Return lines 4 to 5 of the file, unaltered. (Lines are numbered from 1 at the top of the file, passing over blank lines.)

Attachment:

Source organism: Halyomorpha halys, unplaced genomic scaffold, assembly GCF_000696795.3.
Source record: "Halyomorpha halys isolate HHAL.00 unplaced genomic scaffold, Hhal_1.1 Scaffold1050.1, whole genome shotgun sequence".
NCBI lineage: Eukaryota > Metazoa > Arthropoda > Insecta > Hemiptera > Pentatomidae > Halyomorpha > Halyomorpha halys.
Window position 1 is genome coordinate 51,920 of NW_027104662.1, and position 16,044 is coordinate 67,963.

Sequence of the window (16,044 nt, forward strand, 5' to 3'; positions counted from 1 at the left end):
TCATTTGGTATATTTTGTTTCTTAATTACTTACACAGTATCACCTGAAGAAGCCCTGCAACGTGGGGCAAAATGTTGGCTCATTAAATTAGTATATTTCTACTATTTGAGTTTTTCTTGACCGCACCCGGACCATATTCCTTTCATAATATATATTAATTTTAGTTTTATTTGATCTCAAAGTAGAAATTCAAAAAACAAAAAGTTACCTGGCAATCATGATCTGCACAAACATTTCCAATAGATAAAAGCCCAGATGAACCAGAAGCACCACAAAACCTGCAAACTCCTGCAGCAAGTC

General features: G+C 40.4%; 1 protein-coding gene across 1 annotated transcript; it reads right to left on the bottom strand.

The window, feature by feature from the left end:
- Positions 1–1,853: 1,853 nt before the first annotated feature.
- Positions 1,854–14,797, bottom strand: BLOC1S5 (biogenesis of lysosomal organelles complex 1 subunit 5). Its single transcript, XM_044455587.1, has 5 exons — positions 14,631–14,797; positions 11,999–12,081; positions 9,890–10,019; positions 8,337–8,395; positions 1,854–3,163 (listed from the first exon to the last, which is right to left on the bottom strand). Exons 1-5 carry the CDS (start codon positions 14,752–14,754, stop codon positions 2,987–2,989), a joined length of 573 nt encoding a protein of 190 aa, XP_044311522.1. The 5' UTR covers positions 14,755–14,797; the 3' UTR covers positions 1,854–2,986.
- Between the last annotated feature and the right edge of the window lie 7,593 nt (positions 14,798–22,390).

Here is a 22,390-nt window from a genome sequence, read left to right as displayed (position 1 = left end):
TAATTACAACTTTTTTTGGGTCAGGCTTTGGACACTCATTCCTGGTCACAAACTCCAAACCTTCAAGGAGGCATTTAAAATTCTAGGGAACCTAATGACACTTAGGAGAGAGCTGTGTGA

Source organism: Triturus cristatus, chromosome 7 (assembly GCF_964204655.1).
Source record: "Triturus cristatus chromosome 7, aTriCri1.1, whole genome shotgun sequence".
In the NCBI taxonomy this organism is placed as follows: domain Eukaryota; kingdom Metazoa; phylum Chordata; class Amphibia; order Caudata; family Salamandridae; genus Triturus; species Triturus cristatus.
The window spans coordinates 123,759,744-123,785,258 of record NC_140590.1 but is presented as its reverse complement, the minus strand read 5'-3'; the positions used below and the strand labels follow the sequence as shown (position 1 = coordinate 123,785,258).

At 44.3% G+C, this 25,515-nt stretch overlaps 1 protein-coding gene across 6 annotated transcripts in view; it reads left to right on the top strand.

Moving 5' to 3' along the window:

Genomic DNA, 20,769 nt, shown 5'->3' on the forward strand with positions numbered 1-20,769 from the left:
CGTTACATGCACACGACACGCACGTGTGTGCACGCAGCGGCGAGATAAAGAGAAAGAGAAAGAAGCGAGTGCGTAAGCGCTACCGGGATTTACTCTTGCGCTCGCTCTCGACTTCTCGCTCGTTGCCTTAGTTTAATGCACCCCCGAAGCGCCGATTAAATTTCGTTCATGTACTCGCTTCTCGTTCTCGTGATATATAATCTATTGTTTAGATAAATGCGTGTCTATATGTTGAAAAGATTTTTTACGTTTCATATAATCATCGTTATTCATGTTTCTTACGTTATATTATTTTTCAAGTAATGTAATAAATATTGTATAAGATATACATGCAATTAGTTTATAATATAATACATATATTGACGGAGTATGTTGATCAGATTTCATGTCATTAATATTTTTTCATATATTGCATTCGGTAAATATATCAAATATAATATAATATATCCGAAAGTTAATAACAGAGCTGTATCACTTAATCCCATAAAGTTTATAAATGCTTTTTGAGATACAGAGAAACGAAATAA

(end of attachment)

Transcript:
Window position 1 is genome coordinate 51,920 of NW_027104662.1, and position 16,044 is coordinate 67,963.

Sequence of the window (16,044 nt, forward strand, 5' to 3'; positions counted from 1 at the left end):